You must log in to edit PetroWiki. Help with editing

Content of PetroWiki is intended for personal use only and to supplement, not replace, engineering judgment. SPE disclaims any and all liability for your use of such content. More information

Glossary:Exchange acidity

Jump to navigation Jump to search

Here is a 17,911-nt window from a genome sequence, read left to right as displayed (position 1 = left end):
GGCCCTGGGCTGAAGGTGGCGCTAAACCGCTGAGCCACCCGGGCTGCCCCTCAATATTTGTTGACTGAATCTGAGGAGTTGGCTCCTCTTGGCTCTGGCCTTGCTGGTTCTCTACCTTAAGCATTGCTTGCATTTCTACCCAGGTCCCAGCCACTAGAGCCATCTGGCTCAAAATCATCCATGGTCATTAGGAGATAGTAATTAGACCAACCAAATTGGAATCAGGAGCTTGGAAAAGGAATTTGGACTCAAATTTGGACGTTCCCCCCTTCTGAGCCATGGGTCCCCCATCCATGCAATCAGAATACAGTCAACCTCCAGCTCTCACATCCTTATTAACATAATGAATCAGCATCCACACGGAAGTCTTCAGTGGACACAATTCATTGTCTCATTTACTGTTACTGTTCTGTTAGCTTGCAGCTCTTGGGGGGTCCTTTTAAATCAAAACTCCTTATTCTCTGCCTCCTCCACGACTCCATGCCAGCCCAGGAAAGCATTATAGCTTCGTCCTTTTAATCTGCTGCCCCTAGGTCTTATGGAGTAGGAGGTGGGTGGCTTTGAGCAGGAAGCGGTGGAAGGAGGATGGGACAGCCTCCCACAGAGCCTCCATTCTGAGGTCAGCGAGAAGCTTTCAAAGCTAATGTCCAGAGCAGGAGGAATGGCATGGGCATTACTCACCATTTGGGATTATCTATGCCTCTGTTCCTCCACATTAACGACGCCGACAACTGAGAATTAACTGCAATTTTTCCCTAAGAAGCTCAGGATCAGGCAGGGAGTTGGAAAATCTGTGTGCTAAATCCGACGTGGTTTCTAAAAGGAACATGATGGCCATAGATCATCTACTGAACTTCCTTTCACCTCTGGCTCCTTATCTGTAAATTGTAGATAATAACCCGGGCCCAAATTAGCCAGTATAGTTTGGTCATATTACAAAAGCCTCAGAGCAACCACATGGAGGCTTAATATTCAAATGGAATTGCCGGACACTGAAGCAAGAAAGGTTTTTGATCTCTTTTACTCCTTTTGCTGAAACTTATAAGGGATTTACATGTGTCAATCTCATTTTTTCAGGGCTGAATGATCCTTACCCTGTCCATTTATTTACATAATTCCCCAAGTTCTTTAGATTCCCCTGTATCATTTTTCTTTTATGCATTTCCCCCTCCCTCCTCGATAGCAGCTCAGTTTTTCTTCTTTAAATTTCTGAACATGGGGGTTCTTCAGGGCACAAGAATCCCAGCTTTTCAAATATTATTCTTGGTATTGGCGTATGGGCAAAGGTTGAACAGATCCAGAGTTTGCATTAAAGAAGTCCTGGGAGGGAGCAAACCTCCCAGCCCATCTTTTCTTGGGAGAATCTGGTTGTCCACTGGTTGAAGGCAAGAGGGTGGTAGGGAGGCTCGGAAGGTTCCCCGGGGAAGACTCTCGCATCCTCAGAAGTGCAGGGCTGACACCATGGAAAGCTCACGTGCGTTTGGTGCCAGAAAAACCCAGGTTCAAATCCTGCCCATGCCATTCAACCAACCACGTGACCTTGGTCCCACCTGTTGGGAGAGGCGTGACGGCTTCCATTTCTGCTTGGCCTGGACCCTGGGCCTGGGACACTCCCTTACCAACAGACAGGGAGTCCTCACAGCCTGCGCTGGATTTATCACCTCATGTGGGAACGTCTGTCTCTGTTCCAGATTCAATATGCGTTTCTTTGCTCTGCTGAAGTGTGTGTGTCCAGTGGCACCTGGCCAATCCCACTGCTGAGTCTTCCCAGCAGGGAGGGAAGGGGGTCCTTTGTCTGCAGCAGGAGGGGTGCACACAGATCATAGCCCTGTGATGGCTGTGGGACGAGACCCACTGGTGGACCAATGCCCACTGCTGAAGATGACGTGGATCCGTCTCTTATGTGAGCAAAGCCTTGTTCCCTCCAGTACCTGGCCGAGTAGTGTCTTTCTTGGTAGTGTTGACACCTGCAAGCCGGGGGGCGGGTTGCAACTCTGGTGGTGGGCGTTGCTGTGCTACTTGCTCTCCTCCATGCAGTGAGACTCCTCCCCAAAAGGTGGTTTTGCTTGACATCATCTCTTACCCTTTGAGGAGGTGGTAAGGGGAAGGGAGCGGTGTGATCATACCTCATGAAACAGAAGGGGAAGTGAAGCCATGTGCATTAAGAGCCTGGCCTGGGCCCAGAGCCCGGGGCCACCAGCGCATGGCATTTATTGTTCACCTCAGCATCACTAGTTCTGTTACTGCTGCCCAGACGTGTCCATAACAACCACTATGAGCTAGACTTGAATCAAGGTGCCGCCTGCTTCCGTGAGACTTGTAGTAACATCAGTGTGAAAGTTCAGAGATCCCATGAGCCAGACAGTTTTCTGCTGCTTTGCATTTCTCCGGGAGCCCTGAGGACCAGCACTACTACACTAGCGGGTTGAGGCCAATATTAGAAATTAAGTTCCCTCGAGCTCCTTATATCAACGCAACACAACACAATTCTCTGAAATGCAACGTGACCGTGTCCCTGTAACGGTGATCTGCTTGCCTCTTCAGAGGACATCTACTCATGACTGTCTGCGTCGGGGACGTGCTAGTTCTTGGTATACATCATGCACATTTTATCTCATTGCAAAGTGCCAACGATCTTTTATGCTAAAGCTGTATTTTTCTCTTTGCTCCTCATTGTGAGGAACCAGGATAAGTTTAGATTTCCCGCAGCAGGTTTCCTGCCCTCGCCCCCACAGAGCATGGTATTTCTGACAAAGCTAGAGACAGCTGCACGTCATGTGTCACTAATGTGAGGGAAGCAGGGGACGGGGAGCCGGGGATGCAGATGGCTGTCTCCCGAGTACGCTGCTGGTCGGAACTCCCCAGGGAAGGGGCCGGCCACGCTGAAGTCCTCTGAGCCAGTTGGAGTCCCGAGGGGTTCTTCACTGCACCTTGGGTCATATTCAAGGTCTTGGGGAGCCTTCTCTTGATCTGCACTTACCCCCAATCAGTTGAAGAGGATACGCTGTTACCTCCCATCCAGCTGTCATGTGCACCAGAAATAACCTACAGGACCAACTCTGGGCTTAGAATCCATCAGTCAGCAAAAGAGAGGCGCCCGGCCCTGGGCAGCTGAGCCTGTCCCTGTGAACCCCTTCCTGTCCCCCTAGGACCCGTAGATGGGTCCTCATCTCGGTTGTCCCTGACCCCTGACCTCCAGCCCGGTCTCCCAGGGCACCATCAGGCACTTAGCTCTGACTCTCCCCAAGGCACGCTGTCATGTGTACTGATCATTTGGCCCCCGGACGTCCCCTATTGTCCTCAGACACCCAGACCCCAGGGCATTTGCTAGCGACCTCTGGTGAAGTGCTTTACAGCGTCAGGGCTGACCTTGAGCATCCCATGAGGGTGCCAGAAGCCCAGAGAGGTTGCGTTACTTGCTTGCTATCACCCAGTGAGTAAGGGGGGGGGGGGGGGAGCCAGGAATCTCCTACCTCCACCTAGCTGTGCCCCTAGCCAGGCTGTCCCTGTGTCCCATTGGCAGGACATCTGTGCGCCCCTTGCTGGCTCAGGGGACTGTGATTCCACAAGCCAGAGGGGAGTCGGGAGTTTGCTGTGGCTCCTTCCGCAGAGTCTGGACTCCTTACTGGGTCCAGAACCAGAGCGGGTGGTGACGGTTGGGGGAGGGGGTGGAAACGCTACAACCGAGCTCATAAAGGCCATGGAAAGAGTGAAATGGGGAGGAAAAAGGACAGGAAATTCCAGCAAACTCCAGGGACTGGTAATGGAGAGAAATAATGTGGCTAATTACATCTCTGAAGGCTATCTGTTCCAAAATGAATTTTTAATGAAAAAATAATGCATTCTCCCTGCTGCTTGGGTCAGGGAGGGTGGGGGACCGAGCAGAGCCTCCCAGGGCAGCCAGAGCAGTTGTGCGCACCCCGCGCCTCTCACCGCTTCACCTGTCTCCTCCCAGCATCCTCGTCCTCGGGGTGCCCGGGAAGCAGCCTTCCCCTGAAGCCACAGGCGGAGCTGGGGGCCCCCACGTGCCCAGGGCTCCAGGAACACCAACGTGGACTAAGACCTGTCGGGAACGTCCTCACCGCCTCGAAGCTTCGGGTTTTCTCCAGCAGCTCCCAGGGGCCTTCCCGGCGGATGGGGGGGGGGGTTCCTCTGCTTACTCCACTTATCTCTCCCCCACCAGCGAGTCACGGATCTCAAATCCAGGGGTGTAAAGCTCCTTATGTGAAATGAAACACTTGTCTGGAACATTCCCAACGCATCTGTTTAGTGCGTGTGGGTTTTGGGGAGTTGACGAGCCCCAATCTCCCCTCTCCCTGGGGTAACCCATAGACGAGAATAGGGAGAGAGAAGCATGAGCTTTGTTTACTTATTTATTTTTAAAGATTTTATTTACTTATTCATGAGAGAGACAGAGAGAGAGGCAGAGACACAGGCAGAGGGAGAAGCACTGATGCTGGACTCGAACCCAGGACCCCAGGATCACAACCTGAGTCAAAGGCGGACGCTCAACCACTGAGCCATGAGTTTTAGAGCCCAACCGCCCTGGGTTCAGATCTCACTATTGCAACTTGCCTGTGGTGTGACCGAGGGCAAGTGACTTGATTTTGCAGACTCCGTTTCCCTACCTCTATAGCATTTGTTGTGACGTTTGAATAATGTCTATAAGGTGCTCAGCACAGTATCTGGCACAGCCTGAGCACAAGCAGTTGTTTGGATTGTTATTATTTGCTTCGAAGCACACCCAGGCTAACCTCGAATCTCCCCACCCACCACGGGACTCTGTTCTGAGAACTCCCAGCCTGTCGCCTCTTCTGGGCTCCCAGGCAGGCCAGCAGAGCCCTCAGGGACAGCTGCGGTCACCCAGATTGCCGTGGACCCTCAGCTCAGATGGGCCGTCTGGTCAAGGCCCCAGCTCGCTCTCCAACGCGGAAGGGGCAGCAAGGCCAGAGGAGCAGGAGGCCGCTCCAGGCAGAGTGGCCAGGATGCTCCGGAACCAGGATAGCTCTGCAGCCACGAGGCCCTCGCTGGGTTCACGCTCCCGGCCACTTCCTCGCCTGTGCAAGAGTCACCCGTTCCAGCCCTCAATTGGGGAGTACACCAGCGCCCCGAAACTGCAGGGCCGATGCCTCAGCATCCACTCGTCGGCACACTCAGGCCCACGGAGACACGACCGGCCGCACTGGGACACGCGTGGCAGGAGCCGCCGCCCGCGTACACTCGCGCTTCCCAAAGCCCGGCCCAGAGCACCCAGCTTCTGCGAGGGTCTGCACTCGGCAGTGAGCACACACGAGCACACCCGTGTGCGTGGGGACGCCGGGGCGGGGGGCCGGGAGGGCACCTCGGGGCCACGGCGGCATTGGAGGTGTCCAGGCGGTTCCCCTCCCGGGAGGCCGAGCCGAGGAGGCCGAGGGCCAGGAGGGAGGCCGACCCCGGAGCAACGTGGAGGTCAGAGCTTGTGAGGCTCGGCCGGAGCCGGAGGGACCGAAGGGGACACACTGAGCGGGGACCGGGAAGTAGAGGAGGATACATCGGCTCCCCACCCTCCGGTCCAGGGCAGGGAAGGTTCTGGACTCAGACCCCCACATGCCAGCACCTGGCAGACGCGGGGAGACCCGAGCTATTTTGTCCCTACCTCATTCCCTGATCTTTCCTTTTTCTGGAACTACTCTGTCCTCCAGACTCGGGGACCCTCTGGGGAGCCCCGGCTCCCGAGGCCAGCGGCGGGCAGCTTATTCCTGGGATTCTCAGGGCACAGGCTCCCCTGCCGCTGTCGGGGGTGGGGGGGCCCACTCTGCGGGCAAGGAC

The titratable hydrogen and aluminum that can be replaced from the adsorption complex by a neutral salt solution. Usually expressed as milliequivalents per 100 grams of soil. Acidity in a soil is primarily the result of hydrogen ions (H+), aluminum ions (AI+3), and aluminum mono and di-hydroxide ions [AI(OH)+2 and AI(OH)2+1, respectively]. Because they have a positive electrical charge these ions participate in cation exchange reactions, and because they cause soil acidity they are called exchangeable acids. Exchangeable acidity is therefore the number of meq/100 grams of soil which consist of hydrogen, aluminum, and aluminum mono and di-hydroxide ions. The remainder of the cation change capacity would consist of exchangeable bases such as sodium, potassium, calcium, and magnesium. The role of aluminum ions in acidity is described in the definition of reserve acidity.